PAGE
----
Prester John

Legendary King and Christian Priest of a faraway paradise, and according to the grail romance of Parzival, the nephew of Sir Perceval.

Some say there was a historical coming of one 'John, the Patriarch of the Indians', to Rome in 1122 to visit Pope Calixtus II. Later, a letter surfaced during the 1160s claiming to be from Prester (Presbyter or Priest) John. There were over one-hundred different versions of the letter published over the next few centuries. Most often, the letter was addressed to Emanuel I, the Byzantine Emperor of Rome, though some were addressed to the Pope or the King of France.

The letters said that Prester John ruled a huge Christian kingdom in the East, comprising the "three Indias." (Pakistan, India and Bangladesh?) His letters told of his kingdom, where "honey flows in our land and milk everywhere abounds." Prester John also "wrote" that he was besieged by infidels and barbarians and he needed the help of Christian European armies. In 1177, Pope Alexander III sent an expedition east to find Prester John; they never did. Later expeditions to India proved that there was no kingdom of Prester John there, and the search then focused on Abyssinia, modern Ethiopia, which had a fair-sized Christian and Jewish population.

The letters told of strange peoples that surrounded the kingdom and of the salamander that lives in fire, men with horns on their foreheads and three eyes, women who fought while mounted on horses (Amazon myth, anyone?), men that lived 200 years, unicorns, etc.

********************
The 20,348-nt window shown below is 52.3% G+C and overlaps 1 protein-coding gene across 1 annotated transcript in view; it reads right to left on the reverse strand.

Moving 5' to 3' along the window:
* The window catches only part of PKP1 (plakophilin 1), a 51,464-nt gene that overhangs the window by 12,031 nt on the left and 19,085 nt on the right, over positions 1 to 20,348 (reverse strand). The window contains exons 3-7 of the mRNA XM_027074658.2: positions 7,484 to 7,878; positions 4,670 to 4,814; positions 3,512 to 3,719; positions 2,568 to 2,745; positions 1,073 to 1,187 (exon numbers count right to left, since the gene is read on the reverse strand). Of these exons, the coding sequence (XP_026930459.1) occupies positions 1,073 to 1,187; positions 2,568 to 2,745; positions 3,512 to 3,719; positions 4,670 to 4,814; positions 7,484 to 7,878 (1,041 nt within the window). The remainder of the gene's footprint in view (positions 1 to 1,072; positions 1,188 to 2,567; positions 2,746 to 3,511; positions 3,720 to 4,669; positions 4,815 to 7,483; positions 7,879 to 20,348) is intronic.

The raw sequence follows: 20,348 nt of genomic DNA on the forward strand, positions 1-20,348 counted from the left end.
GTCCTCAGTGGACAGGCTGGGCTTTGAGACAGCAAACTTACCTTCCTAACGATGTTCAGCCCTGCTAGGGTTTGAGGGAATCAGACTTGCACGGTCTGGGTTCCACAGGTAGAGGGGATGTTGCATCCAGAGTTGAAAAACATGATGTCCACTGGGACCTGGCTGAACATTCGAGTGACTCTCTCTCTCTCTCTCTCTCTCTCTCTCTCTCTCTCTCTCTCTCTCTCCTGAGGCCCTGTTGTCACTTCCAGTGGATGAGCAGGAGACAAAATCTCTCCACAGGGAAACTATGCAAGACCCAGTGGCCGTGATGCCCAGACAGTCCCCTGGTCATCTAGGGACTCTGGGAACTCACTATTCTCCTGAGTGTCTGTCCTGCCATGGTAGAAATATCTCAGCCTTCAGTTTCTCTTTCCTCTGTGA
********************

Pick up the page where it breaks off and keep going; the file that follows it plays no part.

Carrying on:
Though some think that the basis for Prester John came from the empire of Genghis Khan, others believe it was the wishful thinking of a culture engaged in the Crusades--as India is on the other side of the Middle East, had a small but ancient Christian community (believed to have been founded by St. Thomas), it would serve as comfort to the crusaders that on just the other side of their enemy lies a compatriot who may help them in their battles. With the Crusades more or less over by the start of the Age of Exploration, it makes sense that the kingdom would then move to the next unexplored place.


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Mary Jones 2004